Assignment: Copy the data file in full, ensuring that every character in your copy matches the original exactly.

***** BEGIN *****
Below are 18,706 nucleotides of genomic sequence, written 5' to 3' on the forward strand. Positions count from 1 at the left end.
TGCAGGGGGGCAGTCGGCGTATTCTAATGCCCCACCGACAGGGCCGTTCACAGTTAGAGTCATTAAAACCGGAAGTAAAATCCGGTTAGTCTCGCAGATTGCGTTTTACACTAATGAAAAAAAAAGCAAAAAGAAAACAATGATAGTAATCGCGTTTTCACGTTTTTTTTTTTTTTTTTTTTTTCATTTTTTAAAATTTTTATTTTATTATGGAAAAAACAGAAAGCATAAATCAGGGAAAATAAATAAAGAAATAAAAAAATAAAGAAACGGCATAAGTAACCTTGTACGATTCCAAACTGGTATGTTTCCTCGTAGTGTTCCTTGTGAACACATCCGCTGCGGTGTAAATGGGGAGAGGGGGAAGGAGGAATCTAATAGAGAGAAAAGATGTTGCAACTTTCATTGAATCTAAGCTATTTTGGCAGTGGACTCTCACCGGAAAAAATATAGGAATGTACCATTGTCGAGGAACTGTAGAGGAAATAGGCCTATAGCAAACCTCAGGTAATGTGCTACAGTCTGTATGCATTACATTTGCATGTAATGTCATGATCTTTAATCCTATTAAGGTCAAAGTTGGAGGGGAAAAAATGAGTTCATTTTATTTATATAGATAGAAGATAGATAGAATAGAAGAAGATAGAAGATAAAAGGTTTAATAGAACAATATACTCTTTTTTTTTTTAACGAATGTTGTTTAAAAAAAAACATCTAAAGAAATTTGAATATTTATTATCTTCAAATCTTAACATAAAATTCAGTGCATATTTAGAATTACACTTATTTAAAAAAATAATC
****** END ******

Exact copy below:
Below are 18,706 nucleotides of genomic sequence, written 5' to 3' on the forward strand. Positions count from 1 at the left end.
TGCAGGGGGGCAGTCGGCGTATTCTAATGCCCCACCGACAGGGCCGTTCACAGTTAGAGTCATTAAAACCGGAAGTAAAATCCGGTTAGTCTCGCAGATTGCGTTTTACACTAATGAAAAAAAAAGCAAAAAGAAAACAATGATAGTAATCGCGTTTTCACGTTTTTTTTTTTTTTTTTTTTTTCATTTTTTAAAATTTTTATTTTATTATGGAAAAAACAGAAAGCATAAATCAGGGAAAATAAATAAAGAAATAAAAAAATAAAGAAACGGCATAAGTAACCTTGTACGATTCCAAACTGGTATGTTTCCTCGTAGTGTTCCTTGTGAACACATCCGCTGCGGTGTAAATGGGGAGAGGGGGAAGGAGGAATCTAATAGAGAGAAAAGATGTTGCAACTTTCATTGAATCTAAGCTATTTTGGCAGTGGACTCTCACCGGAAAAAATATAGGAATGTACCATTGTCGAGGAACTGTAGAGGAAATAGGCCTATAGCAAACCTCAGGTAATGTGCTACAGTCTGTATGCATTACATTTGCATGTAATGTCATGATCTTTAATCCTATTAAGGTCAAAGTTGGAGGGGAAAAAATGAGTTCATTTTATTTATATAGATAGAAGATAGATAGAATAGAAGAAGATAGAAGATAAAAGGTTTAATAGAACAATATACTCTTTTTTTTTTTAACGAATGTTGTTTAAAAAAAAACATCTAAAGAAATTTGAATATTTATTATCTTCAAATCTTAACATAAAATTCAGTGCATATTTAGAATTACACTTATTTAAAAAAATAATC